William Rehburg, a German Count, later bought Middle Bass from DeRivera and brought experts in winemaking from Germany to help with the industry. The Golden Eagle winery was the largest wine producer in the U.S by 1875. In 1844, The Lonz family acquired the winery and would make history many times in the coming years. After a disastrous fire, George Lonz built a two-story castle-like building with the addition of a marina. This building is still easily viewed from the Put-in-Bay harbor.

On North Bass Island, winemaking was also a big money maker. French Canadians Simon and Peter Fox bought 500 acres for grapes from island owner Horace Kelly in 1853. With two large wineries and ships to Detroit, Cleveland, and Toledo, success peaked in 1890. The island is virtually controlled by Meier Wine Company of Cincinnati, Ohio; wine is the main industry. North Bass Island’s first inhabitant, a hermit named George, was honored with being the reason North Bass was once called Isle St. George. More recently, the island was purchased by the State of Ohio for a future state park.

The Put-in-Bay History Behind The Trurth Of Perrys “Don’t Give Up The Ship Flag

When many of us think of The Battle of Lake Erie, we typically conjure images of Commodore Perry making his famous longboat crossing from the Lawrence to the Niagara, through a hailstorm of cannon and musket fire, his motto flag draped across his shoulder. Dont Give Up The Ship. We see this blue flag flying all across the South Bass Island today, but do any of us really know the origin, or the myth, behind it? The truth may surprise you!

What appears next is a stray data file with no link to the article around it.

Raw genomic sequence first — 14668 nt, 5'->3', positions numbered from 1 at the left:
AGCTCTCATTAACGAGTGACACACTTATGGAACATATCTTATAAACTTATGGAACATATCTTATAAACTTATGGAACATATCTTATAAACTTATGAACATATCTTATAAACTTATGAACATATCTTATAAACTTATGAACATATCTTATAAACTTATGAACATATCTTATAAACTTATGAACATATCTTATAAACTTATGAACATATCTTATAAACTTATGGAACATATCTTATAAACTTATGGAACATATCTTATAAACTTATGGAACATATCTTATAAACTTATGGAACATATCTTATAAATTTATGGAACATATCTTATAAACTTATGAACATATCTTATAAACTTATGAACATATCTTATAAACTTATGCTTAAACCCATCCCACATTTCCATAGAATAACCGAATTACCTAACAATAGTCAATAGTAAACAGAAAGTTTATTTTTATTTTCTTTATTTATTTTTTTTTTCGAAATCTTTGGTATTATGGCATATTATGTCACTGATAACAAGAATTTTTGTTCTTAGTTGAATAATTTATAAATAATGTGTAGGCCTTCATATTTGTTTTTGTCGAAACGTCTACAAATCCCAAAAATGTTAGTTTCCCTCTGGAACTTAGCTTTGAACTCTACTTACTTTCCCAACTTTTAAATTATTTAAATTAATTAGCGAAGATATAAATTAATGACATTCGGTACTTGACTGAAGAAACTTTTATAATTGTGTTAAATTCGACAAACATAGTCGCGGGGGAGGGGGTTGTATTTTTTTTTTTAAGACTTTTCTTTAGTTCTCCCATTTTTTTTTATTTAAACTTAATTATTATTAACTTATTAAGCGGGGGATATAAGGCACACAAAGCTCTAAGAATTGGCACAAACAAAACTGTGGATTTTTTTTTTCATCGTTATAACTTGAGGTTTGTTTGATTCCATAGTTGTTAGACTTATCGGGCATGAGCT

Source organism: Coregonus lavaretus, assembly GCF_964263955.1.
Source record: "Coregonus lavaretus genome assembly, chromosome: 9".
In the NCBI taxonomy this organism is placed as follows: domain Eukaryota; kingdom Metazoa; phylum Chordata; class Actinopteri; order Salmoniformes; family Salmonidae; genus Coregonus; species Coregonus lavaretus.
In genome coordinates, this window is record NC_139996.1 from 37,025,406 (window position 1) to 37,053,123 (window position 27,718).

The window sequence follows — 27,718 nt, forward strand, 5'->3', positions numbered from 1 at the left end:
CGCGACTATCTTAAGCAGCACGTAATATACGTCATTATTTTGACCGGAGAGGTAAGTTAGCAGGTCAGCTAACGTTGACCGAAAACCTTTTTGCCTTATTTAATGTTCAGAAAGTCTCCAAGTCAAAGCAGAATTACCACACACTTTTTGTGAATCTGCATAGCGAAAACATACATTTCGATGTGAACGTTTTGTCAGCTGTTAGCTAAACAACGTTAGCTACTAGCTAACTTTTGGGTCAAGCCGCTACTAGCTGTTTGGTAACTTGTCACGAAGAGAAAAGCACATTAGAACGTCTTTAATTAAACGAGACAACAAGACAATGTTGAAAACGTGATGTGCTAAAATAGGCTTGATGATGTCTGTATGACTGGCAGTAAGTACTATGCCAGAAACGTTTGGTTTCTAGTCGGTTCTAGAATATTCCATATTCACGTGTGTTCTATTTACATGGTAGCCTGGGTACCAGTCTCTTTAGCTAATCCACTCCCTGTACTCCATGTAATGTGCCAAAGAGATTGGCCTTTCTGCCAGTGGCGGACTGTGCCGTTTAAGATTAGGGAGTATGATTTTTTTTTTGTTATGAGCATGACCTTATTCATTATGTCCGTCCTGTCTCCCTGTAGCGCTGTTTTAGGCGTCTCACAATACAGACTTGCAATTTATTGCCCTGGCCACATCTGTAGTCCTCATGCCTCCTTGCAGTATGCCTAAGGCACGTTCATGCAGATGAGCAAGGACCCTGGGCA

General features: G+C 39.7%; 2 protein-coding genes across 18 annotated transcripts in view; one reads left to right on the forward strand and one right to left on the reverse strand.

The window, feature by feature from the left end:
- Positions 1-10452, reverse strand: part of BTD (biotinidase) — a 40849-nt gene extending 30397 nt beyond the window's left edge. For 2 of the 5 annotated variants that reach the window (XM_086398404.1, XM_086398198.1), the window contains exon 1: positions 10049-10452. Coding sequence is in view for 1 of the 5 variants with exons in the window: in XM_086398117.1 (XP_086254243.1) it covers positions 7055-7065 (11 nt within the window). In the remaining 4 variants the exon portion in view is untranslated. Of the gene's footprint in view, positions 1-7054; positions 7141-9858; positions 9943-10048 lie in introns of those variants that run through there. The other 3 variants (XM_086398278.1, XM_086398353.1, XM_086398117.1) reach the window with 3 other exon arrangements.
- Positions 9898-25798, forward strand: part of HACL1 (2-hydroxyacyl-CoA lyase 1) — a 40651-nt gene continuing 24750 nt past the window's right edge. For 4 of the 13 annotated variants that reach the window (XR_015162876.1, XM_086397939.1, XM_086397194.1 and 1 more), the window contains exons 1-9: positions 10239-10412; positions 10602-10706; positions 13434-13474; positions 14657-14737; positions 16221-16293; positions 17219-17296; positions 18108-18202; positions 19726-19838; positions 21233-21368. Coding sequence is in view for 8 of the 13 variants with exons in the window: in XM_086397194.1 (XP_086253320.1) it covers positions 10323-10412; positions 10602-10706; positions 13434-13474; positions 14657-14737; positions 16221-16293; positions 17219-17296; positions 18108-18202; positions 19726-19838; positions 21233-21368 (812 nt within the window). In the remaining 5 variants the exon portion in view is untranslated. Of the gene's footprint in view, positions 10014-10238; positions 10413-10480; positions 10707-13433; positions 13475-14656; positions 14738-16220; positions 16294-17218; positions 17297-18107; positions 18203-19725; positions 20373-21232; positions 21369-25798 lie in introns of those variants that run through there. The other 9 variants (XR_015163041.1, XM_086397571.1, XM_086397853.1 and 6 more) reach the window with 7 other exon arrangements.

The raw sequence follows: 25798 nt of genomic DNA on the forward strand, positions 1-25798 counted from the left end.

The phrase originated on June 1, 1813, when Captain James Lawrence was mortally wounded aboard the USS Chesapeake in a ship to ship action against the HMS Shannon on the Atlantic. As the wounded officer was being carried below, Captain Lawrence was heard to say “Don’t give up the ship. Fight her until she sinks.” His wishes were that the British not capture the Chesapeake, for if they did, it would become theirs and they could use it against the American navy. Unfortunately, his crew was unable to comply with these wishes and surrendered the Chesapeake minutes later. After languishing for three days, Captain James Lawrence died, but his final orders were echoed across nearly every newspaper in the U.S.

To Honor the fallen officer who’d been a friend of Commodore Perry, Perry’s flagship, being constructed in Erie, PA, was christened Lawrence. On July 30, 1813, Samuel Hambleton, the purser for the Lawrence, recorded in his journal: “I have just been given private orders for the making of a flag for the Lawrence, to
be hoisted when we sail or when we go into action. I suggested the motto, which Capt. Perry, after a night’s reflection, approved – Don’t give up the ship. These are said to have been the last words of the gallant officer whose name our ship bears & they struck me as peculiarly appropriate to the purpose.” Margaret Foster Steuart of Erie, PA, her sister Dorcas Bell, and their daughters are credited as being the women who stitched the motto flag, which measures 8’6” x 10’ and is made of wool.

At Put-in-Bay, a few nights before the Battle of Lake Erie, Commodore Perry summoned his commanders to the Lawrence, where he gave his final battle plans.
Also revealed was his motto flag, which had been kept a secret until that time. This, he told them, would be his signal for close action. On the morning of the battle, after finally catching a fair wind that would give his fleet the advantage, Perry had his flag brought to the quarter-deck of the Lawrence and unfurled it saying: “My brave Lads! This flag contains the last words of Captain Lawrence! Shall I hoist it?” At this, the crew burst into cheers and the flag was raised on the fore-royal mast of the Lawrence. From there, it rallied the American squadron to a legendary victory over the British. Following the battle, the Lawrence was converted into a medical vessel and was sent back to Erie, PA with the sick and wounded. The schooner Ariel became Perry’s new flag ship and his motto flag was transferred to that vessel, where it remained until Perry left the lakes and returned east. At this, the motto flag and captured British flags were sent